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By CNN's Jennifer Mikell
(CNN) – A top representative of the Castro government is urging the United States to sit down and talk about the fate of an American held prisoner in Cuba who reached out to CNN's Wolf Blitzer.
An international negotiation appears to be playing out in "The Situation Room", where high-level Cuban and U.S. officials are responding to Blitzer's exclusive interview with the jailed contractor, Alan Gross.
Gross used the one phone call the Cuban government allows him each week to contact Blitzer on Friday.
The 63-year-old Maryland contractor has served two-and-a-half years of a 15-year prison sentence in Cuba.
He talked to Blitzer about his life in captivity, his failing health and his 2009 arrest.
Gross and his family say he went to Cuba to link the island's tiny Jewish community to the internet, as part of a U.S.-funded aid program.
The Cuban government thought otherwise, charging Gross with smuggling in illegal equipment and with being a threat to the security and independence of the state.
Gross told Blitzer, "They charged me with smuggling. It's called 'contrabanda.' But that was impossible, because I had permission... I feel like I'm a hostage."
In fact, Gross’s lawyer suggests his client is effectively being held for ransom.
The Cuban government appears to have linked Gross' future to the fate of Cuban agents convicted on spy charges and imprisoned in the United States, known as "The Cuban Five."
The day after Blitzer's interview with Gross, the CNN anchor received a hand-delivered letter from a top Cuban diplomat in Washington, Jorge Balanos.
The letter outlined the Castro government's views on Gross' case, writing "The undercover activities of Mr. Gross in Cuba constitute crimes in many countries, including the United States."
Balanos began the letter saying, "The Cuban government has conveyed to the U.S. its willingness to have a dialogue to find a humanitarian solution to the case of Mr. Gross on a reciprocal basis."
Blitzer says that line in particular, and the full letter from Balanos, clearly suggested to him that Cuba is open to releasing Gross if the U.S. frees members of the Cuban Five.
Blitzer followed up, asking a top Cuban Foreign ministry official what it would take to free Alan Gross.
In a rare interview from Havana, Josefina Vidal told Blitzer that Cuba has "legitimate concerns, humanitarian concerns related to the situation of the Cuban Five." But she says Cuba is "not advancing a specific solution, a specific formula" for the release of Alan Gross. She said that has to be discussed with the U.S. government, and Cuba is waiting for a response from the Obama administration on the matter.
CNN asked Secretary of State Hillary Clinton about the possibility of a prisoner swap with Cuba.
Clinton told CNN's Jill Dougherty "well first of all Mr. Gross should not even be incarcerated in Cuba. Mr. Gross was not a spy, Mr. Gross was not an intelligence agent. So there should be a decision by the Cuban government to release him, and we would like to see that happen as soon as possible."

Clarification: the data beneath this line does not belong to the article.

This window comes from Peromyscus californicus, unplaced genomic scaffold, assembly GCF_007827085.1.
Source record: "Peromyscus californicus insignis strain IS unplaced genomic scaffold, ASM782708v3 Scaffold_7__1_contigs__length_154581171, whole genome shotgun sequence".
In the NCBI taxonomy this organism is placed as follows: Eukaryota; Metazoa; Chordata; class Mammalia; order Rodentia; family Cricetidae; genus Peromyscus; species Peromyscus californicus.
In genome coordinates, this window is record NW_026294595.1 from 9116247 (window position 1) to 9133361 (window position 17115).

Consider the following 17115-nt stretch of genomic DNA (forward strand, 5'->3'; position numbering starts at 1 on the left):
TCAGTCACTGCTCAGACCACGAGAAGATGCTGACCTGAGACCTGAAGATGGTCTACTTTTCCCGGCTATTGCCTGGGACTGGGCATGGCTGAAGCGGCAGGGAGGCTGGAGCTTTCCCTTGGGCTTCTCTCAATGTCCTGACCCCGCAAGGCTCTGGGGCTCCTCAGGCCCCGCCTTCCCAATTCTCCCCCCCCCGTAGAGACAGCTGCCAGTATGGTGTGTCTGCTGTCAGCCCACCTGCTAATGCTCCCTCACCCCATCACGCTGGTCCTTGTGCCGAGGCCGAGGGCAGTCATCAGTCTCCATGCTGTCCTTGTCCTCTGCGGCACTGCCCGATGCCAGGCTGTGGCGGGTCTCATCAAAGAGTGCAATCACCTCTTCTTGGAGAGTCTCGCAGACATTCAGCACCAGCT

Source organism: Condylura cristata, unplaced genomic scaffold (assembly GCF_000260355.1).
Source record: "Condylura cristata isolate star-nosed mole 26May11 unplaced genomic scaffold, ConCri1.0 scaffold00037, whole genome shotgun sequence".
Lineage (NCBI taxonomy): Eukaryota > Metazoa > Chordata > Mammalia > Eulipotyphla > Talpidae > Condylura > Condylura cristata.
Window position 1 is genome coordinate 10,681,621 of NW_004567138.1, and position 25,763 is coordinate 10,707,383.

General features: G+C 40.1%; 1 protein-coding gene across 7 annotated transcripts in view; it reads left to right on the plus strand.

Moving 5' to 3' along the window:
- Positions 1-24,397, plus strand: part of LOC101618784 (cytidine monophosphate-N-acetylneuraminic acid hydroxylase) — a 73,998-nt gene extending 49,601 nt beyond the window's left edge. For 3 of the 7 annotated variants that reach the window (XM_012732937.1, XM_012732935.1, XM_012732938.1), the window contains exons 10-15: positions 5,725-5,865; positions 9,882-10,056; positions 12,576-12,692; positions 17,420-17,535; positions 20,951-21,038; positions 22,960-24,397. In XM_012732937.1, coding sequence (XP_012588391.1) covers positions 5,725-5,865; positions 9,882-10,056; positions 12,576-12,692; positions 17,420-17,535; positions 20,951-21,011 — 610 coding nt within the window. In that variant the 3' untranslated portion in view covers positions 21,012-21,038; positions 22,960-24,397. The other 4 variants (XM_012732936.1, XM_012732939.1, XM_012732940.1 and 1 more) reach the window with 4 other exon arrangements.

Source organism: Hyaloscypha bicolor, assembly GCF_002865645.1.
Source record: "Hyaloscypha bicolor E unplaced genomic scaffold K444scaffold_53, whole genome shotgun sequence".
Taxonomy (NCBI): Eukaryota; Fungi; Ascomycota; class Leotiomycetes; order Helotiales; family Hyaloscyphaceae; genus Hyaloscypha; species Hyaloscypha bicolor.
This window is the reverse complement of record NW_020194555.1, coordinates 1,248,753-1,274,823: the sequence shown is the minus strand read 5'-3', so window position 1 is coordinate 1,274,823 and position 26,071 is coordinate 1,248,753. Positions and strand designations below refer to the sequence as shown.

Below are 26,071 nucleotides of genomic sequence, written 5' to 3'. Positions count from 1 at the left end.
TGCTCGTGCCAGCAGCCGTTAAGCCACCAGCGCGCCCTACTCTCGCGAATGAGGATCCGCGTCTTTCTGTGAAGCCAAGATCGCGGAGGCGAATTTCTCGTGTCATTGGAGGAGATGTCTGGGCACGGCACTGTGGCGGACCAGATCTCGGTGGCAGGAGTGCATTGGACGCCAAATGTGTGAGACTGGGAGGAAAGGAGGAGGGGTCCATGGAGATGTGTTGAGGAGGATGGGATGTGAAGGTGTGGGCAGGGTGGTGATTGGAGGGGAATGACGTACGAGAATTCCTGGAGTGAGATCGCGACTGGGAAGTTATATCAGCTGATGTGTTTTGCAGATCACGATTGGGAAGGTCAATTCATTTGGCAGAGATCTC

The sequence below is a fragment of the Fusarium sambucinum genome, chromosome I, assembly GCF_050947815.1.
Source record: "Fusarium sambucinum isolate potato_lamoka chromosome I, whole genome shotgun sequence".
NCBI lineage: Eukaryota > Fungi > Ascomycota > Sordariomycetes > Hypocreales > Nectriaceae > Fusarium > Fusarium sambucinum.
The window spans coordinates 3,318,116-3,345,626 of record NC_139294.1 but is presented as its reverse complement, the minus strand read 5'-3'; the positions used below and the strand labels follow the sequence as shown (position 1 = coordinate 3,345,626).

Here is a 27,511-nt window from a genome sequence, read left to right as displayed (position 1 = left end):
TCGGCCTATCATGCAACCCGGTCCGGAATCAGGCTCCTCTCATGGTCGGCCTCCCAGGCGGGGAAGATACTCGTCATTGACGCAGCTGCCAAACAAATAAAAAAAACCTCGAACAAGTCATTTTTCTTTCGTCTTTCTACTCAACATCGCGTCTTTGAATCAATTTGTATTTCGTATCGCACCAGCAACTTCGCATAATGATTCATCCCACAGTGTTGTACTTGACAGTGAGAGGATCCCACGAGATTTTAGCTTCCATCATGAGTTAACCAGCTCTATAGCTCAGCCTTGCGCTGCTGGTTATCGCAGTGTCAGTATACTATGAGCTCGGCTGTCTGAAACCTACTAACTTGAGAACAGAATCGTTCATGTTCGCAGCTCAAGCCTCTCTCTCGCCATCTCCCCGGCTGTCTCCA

Clinton didn't directly reject a prisoner swap, but she noted, "we are well aware that the Cuban government wants to see the release of their intelligence agents." She referred to the Cuban Five as "spies who were lawfully arrested, tried and convicted for espionage."
A later statement from the State Department dismissed the idea of holding talks on Gross' fate. Deputy Spokesman Mark Toner wrote, "We reject the suggestion that this is a matter for negotiation. Alan Gross is unjustifiably imprisoned and his case is not related to the Cuban Five. Josefina Vidal's statements only seem to reinforce Alan Gross' view that he is a hostage of the Cuban regime."
In his interview with Blitzer, Gross praised efforts by Secretary of State Clinton and Pres. Obama to win his release.
Several world leaders have taken up the cause of Alan Gross.
Former President Jimmy Carter, U.S. Ambassador and former New Mexico Governor Bill Richardson and even Pope Benedict have all visited Cuba within the past year, calling on the government to release Gross.
The Chairman of the Senate Judiciary Committee, Patrick Leahy, visited Gross in Cuba and met with Cuban leader Raul Castro.
Blitzer asked Leahy about the possibility that Gross might be freed in a prisoner swap.
Leahy said, "I think you can make the argument that some of the Cubans have reached a point where they've served a long term, should they be returned."
"But I think if you go into it, we'll give you two if you'll give us one, we'll give you three if you give us one, that's a non-starter. We ought to talk first humanitarian. And we ought to talk to the long, bigger issues of relationships between our countries."
In his letter to Blitzer, the Cuban diplomat Jorge Balanos said the cases of Alan Gross and the Cuban Five are very different, arguing that they have endured a "cruel regime of solitary confinement" during nearly 14 years in U.S. prisons.
Blitzer is determined to keep the lines of communication open between the U.S. and Cuba on this important story. Be sure to watch "The Situation Room" for follow-up reports. That's 4-6 p.m. ET, only on CNN.
RELATED VIDEO: Wolf Blitzer's full interview with Josefina Vidal